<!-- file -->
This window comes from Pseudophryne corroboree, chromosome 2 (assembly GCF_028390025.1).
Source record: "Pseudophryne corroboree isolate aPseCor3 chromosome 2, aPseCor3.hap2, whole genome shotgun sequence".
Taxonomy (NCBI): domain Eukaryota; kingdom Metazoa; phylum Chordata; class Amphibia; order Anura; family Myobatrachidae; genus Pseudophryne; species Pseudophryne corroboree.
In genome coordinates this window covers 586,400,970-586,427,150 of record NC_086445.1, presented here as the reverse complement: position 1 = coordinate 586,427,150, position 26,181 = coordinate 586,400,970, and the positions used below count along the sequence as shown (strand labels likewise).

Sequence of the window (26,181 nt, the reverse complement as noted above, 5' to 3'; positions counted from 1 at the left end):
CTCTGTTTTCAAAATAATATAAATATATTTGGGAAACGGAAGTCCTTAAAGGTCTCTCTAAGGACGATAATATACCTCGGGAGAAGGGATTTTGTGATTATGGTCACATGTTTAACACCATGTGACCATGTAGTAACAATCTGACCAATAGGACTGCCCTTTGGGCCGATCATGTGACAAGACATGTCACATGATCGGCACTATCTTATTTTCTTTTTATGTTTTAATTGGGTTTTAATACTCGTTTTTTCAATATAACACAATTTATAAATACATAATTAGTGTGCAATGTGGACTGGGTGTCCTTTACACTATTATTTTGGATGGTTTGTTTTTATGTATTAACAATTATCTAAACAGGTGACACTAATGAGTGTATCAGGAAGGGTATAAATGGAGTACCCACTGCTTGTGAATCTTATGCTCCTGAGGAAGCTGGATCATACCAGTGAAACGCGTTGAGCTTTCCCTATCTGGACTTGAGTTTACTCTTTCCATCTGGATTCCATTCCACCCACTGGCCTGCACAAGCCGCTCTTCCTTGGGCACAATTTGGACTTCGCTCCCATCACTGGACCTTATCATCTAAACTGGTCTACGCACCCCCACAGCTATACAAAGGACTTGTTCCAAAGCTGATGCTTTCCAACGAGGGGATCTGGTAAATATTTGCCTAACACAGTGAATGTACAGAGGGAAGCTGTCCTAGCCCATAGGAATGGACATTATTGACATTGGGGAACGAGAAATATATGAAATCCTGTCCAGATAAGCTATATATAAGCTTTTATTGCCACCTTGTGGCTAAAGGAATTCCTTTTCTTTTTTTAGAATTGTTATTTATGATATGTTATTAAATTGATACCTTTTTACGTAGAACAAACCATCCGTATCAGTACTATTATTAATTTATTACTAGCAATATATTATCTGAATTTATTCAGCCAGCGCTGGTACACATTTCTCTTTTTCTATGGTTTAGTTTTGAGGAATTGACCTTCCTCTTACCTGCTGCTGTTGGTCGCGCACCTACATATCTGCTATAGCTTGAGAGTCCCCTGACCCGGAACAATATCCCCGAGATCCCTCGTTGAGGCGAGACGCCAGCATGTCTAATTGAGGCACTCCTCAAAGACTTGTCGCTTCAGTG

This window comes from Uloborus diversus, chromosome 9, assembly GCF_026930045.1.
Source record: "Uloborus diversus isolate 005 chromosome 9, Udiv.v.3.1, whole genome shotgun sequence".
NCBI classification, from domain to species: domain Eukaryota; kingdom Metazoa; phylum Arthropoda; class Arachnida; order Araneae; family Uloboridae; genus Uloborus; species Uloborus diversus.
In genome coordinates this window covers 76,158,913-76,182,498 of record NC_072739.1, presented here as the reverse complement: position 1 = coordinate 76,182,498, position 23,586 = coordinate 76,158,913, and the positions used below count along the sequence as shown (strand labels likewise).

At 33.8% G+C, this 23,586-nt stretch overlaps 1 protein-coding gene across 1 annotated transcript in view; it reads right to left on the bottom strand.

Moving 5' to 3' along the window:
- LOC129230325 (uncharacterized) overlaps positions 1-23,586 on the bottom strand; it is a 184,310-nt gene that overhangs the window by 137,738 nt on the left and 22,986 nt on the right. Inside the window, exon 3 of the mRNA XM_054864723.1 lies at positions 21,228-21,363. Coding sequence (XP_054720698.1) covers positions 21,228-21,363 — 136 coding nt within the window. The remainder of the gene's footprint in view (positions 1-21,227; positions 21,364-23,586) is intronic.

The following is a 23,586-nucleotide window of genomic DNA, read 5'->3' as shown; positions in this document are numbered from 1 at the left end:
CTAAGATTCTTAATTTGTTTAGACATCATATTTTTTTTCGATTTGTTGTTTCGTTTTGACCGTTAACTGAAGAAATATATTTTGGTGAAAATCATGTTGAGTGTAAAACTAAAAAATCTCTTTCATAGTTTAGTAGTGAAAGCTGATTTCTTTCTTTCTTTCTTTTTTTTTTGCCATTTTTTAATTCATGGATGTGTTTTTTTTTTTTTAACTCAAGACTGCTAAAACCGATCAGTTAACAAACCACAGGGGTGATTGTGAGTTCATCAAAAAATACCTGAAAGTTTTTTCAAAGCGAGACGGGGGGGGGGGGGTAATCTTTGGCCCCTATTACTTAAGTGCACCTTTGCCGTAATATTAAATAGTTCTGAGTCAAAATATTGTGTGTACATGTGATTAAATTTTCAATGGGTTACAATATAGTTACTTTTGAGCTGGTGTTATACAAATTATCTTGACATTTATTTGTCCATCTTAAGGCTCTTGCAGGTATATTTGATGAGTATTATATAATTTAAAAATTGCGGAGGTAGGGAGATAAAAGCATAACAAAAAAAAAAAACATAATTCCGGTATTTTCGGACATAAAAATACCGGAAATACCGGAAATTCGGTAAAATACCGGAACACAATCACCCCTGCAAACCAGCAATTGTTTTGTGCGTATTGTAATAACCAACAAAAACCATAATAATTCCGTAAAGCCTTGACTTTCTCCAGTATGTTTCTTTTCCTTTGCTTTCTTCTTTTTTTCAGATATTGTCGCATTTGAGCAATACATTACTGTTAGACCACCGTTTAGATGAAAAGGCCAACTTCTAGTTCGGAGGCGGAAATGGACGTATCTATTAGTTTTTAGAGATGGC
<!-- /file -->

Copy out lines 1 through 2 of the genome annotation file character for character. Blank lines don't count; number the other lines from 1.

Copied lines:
This window comes from Pseudophryne corroboree, chromosome 2 (assembly GCF_028390025.1).
Source record: "Pseudophryne corroboree isolate aPseCor3 chromosome 2, aPseCor3.hap2, whole genome shotgun sequence".